The Benefit toothbrush completed
a 30-day evaluation for clinical safety and efficacy that was conducted
by Samuel L Yankell, Ph.D., R.D.H.. Research Professor in Periodontics
for the School of Dental Medicine at the University
of Pennsylvania in Philadelphia, Pennsylvania and Robert
C. Emling, EdD. Director of Development for International Dental
Research, Ltd. in Moorestown, New Jersey.
This clinical study was designed to compare the Benefit toothbrush
with Oral B Laboratories Oral B 40 manual toothbrush and Bausch
& Lomb’s lnterplak electric-powered toothbrush in plaque
and gingivitis evaluations. Ninety-six
subjects, composed of thirty-two subjects in each of three groups,
were tested over a period of 30 days, with measurements taken at
Day 0 (“Baseline”), Day 15 and Day 30.
Plaque area was scored using the method of Turesky, et al, with
the Plak-lite disclosing system. Gingivitis was evaluated using
the method of Loe and Silness, at the buccal and lingual gingival
margins of the Ramfjord teeth. If a Ramfjord tooth was missing the
adjacent tooth with the same morphology was used for assessment.
Bleeding on probing was performed according to the Eastman Dental
Center published method on medial and distal interproximal areas
of the premolar and molar teeth contralateral to the Ramfjord teeth.
Excerpts from the final report dated April 22, 1992. from this
study are reproduced below.
Summary and Conclusions:
“This study was performed in compliance with the American
Dental Association guidelines to compare efficacy and safety of
three toothbrush products; Oral B, an ADA accepted manual toothbrush
Interplak, an ADA accepted powered toothbrush and the Benefit experimental
manual toothbrush. Safety, plaque, gingivitis and bleeding on probing
were evaluated at Baseline, Days 15 and 30.
No oral irritation was observed or reported, related to toothbrush
use, throughout the study or at any examination time.
Plaque area indices were not different among the three brush groups
when patients reported for baseline assessment the first day, day
I5 and day 30. After using their assigned product, the Benefit
brush was significantly more effective than the Oral B product on
lingual and total plaque reduction from tooth brushing from baseline
date to day 15 and day 30. The Interplak product was also superior
to the Oral B toothbrush on total plaque removal at all assessment
periods, and in removing lingual plaque at day 15 and buccal plaque
on day 30. There was no significant difference in plaque removal
between the Benefit toothbrush and the Interplak unit at anytime
during the study.
Gingivitis indices were significantly lower in the group compared
to the Interplak and Oral B group means. At day 30 the Benefit
gingivitis scores were significantly lower than Oral B mean values.
There were no significant differences in bleeding on probing among
the three groups at any time in the study.
The Benefit Toothbrush is considered significantly superior
to the Oral B 40 toothbrush in reducing plaque and gingivitis mean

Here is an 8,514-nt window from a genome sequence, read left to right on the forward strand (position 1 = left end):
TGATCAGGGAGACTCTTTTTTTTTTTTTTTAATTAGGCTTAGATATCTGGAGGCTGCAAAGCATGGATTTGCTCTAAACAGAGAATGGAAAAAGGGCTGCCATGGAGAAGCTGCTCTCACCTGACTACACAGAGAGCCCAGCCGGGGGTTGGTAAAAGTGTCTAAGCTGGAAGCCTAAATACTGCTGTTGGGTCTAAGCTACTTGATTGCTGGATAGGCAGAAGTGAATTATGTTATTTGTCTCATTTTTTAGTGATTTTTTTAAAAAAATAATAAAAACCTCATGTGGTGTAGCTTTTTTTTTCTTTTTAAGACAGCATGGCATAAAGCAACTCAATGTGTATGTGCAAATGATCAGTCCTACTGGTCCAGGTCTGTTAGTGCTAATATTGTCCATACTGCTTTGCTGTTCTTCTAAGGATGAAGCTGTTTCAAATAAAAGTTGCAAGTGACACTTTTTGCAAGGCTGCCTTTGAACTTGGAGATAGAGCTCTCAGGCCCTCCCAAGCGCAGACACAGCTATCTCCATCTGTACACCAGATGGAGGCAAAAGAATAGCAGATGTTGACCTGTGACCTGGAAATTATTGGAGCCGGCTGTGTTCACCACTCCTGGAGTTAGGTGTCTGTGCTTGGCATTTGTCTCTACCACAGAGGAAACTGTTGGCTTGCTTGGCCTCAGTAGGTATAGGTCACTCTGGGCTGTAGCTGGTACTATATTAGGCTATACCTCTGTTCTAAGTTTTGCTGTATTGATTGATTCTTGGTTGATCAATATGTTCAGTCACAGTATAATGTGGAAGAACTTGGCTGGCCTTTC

values after 30 days of product use in this study.
There were no significant differences between the Benefit toothbrush
and the Interplak product on plaque removal, gingivitis or bleeding
upon probing during this thirty-day study.”
Technological University of Mexico
The toothbrush completed an additional six-week study by the Technological
University of Mexico "Pablo Funtanet" Dental Care Center
by Dr. Ana Marfa Hernandez Santamarfa, a prophylactic dentist and
periodontist with studies in Periodontology and Anatomy-Physiology
(Buccal Biology) at the Universite de Paris. The
objective of the study was to determine the efficacy of the toothbrush
for the removal of bacterial plaque and food residues, as well as
to determine whether it can provide adequate massaging of the gingiva
and stimulation of blood circulation without causing adverse conditions
to the soft oral tissues.
The conclusions reached from this study can be summarized as follows:
“even though the patients in this study normally use the "Stillman"
or "Modified Stillman” techniques when brushing their
teeth. The design of the Benefit toothbrush caused these patients
to switch to the “Bass” technique with excellent results.
The presence of dentobacterial plaque decreased substantially by
using the Benefit toothbrush. On rotated or unpositioned teeth,
a minimal but present dentobacterial plaque was observed in the
study. Periodontal irritation, which is typically present with any
new toothbrush or initially upon changing brushing techniques (from
Stillman to Bass) was present with the Benefit toothbrush at the
start of the study. However, gingival inflammation decreased considerably
from the second up to the fourth week of the study. Furthermore,
this study recommended that the bristles that contact the gums and
sulcular area be changed to a softer gauge or that different variants
of the toothbrush be developed(1).
The overall result of the study recommended the use of the Benefit toothbrush due to the product’s success in eliminating
dentobacterial plaque from the surfaces of the teeth.”
1) Subsequent to the testing of this early prototype of the Benefit
toothbrush “soft bristles” and “medium bristles”
variants that incorporate softer bristles on the gum line row of
tufts of the side brush-heads have been developed.
American Dental Association
The Benefit toothbrush has received an accepted
rating from the American Dental Association, (“ADA”).